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Burden of Illness and Use of Health Care Services Before and After Celiac Disease Diagnosis in Children

Mattila, Eeva*; Kurppa, Kalle; Ukkola, Anniina*; Collin, Pekka; Huhtala, Heini§; Forma, Leena§; Lähdeaho, Marja-Leena; Kekkonen, Leila||; Mäki, Markku; Kaukinen, Katri

Journal of Pediatric Gastroenterology and Nutrition: July 2013 - Volume 57 - Issue 1 - p 53–56
doi: 10.1097/MPG.0b013e31828ee55d
Original Articles: Gastroenterology

Objectives: Prevalence of celiac disease in children is approximately 1%, but most patients remain unrecognized by reason of variable clinical presentation. Undetected patients may have an increased burden of illness and use of health care services because of nonspecific complaints. We investigated these issues prospectively in newly detected patients with celiac disease before and after diagnosis in a large nationwide cohort of children.

Methods: A validated questionnaire was sent to consecutive families whose children had been diagnosed as having celiac disease within 1 year. The survey contained questions about the use of medical consultations, on-demand drugs, vitamins and herbal products, children's absenteeism from day care or school and, parents’ work absenteeism. A follow-up questionnaire was sent after 1 year of receiving a gluten-free diet.

Results: A total of 132 families responded. A total of 44 children were diagnosed because of gastrointestinal and 88 because of extraintestinal symptoms or by risk-group screening. On treatment, outpatient visits to primary health care decreased from a mean of 3.0 to 1.3 visits per year (P < 0.001), the number of hospitalizations from 0.2 to 0.1 (P = 0.008), and antibiotic prescriptions from 1.0 to 0.5/year (P < 0.001). Visits to secondary and tertiary health care increased from 0.6 to 1.4 (P < 0.001), mostly for celiac surveillance. Use of vitamins, micronutrients, and herbal products increased from 7.3 to 10.2 pills per month (P = 0.028).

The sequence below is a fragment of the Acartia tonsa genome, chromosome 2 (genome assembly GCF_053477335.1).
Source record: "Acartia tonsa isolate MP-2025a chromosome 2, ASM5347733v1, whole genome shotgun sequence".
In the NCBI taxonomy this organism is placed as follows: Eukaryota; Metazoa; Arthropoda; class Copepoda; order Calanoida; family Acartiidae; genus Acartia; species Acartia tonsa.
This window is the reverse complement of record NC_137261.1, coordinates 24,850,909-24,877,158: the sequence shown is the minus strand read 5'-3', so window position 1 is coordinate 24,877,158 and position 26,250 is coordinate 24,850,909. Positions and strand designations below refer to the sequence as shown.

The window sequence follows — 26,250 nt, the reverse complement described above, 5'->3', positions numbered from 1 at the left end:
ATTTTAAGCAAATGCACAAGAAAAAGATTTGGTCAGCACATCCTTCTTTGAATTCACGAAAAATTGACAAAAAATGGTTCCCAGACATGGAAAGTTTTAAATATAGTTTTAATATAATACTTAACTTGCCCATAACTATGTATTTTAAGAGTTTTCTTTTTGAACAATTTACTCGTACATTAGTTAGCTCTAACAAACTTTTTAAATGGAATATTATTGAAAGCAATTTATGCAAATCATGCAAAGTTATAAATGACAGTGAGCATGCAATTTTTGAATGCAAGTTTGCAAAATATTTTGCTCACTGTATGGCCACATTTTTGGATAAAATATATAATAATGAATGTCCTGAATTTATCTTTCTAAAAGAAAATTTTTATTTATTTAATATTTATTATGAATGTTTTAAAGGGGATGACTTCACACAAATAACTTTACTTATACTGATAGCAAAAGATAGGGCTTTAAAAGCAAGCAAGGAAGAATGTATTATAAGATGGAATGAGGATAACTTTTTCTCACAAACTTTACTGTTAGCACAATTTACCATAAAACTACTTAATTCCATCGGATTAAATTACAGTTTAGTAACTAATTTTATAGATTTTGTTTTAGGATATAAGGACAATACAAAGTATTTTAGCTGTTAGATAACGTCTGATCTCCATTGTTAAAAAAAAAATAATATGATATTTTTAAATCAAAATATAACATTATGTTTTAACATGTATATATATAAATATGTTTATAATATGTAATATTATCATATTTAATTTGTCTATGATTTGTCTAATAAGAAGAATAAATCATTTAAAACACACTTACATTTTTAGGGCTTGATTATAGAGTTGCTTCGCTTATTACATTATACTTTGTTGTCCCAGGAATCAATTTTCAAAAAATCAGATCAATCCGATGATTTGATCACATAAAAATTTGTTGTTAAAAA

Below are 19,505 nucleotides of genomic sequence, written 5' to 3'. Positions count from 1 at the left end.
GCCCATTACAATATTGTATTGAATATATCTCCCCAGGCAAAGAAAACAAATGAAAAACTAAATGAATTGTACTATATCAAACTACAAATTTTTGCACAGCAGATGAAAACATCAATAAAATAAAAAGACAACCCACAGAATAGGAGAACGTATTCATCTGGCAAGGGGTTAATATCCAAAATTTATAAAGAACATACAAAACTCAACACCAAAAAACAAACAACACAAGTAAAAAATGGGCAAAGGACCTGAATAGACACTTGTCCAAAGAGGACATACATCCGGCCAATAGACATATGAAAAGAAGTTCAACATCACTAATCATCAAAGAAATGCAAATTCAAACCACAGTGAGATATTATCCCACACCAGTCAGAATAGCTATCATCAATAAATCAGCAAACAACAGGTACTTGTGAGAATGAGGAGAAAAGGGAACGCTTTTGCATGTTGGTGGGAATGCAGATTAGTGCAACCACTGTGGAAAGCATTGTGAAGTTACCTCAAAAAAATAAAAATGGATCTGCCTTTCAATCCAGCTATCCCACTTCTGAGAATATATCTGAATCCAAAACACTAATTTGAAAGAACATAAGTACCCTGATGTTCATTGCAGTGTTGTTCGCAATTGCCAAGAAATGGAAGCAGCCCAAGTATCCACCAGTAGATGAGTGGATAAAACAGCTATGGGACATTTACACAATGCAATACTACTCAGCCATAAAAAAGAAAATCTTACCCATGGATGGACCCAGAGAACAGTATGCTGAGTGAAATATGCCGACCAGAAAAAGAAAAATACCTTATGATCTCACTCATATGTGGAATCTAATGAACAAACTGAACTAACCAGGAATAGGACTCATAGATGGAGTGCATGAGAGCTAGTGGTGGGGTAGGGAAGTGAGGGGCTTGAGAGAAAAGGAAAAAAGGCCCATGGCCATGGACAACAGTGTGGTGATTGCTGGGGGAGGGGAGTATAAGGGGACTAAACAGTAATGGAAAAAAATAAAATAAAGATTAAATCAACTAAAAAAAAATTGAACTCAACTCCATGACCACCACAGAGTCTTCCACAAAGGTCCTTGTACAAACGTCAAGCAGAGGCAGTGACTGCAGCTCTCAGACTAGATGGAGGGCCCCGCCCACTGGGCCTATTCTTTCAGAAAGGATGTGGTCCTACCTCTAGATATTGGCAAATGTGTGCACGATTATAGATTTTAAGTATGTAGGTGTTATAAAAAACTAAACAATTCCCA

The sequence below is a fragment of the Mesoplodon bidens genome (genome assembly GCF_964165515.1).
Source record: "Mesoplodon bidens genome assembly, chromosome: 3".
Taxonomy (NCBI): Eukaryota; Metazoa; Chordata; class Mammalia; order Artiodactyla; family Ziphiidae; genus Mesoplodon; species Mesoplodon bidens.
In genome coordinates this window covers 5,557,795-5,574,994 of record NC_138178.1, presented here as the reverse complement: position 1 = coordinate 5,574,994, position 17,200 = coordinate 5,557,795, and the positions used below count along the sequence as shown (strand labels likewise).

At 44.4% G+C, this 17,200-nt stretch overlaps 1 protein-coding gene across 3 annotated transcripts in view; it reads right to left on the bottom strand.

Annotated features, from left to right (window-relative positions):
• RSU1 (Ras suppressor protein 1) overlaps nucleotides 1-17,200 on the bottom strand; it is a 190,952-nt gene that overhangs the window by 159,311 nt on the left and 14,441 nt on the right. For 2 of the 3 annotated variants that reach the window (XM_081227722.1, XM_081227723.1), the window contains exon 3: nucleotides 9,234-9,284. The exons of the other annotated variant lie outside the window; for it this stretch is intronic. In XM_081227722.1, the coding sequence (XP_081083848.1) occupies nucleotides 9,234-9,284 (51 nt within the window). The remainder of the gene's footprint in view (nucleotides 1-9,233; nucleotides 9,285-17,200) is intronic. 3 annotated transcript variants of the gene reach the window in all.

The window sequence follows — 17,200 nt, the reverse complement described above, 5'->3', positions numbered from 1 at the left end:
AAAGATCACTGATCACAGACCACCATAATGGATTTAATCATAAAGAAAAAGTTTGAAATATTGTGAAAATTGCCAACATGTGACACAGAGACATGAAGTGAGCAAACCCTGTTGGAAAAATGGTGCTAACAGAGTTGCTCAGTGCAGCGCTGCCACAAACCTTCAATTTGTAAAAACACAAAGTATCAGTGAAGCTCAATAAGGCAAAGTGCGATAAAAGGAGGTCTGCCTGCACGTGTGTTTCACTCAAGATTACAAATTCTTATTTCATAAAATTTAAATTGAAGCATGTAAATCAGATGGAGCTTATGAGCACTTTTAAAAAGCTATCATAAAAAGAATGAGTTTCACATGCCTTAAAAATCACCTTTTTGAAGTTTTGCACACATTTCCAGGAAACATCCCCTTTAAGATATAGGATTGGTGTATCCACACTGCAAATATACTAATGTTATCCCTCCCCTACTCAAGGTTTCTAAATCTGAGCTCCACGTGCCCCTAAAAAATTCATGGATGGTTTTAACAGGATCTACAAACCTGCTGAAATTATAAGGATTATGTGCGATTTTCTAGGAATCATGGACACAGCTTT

Conclusions: Implementation of a gluten-free diet resulted in reduced use of health care services and antibiotic prescriptions in children. Our findings support active case-finding and risk-group screening for celiac disease.

*School of Medicine, University of Tampere

Tampere Center for Child Health Research, University of Tampere and Tampere University Hospital

Department of Gastroenterology and Alimentary Tract Surgery, Tampere University Hospital

§School of Health Sciences, University of Tampere

||Finnish Celiac Society

Departments of Gastroenterology and Alimentary Tract Surgery, Tampere University Hospital and Internal Medicine, Seinäjoki Central Hospital and School of Medicine, University of Tampere, Tampere, Finland.

Address correspondence and reprint requests to Katri Kaukinen, MD, PhD, University of Tampere, School of Medicine, FIN-33014 Tampere, Finland (e-mail:

Received 13 December, 2012

Accepted 23 February, 2013 registration number: NCT01145287.

This study was financially supported by the Academy of Finland Research Council for Health, the Finnish Medical Foundation, the Competitive State Research Financing of the Expert Responsibility area of Tampere University Hospital, the Mary and Georg C. Ehrnrooth Foundation, the Foundation for Pediatric Research, the Maud Kuistila Foundation and the Sigrid Juselius Foundation.

The authors report no conflicts of interest.

© 2013 by European Society for Pediatric Gastroenterology, Hepatology, and Nutrition and North American Society for Pediatric Gastroenterology,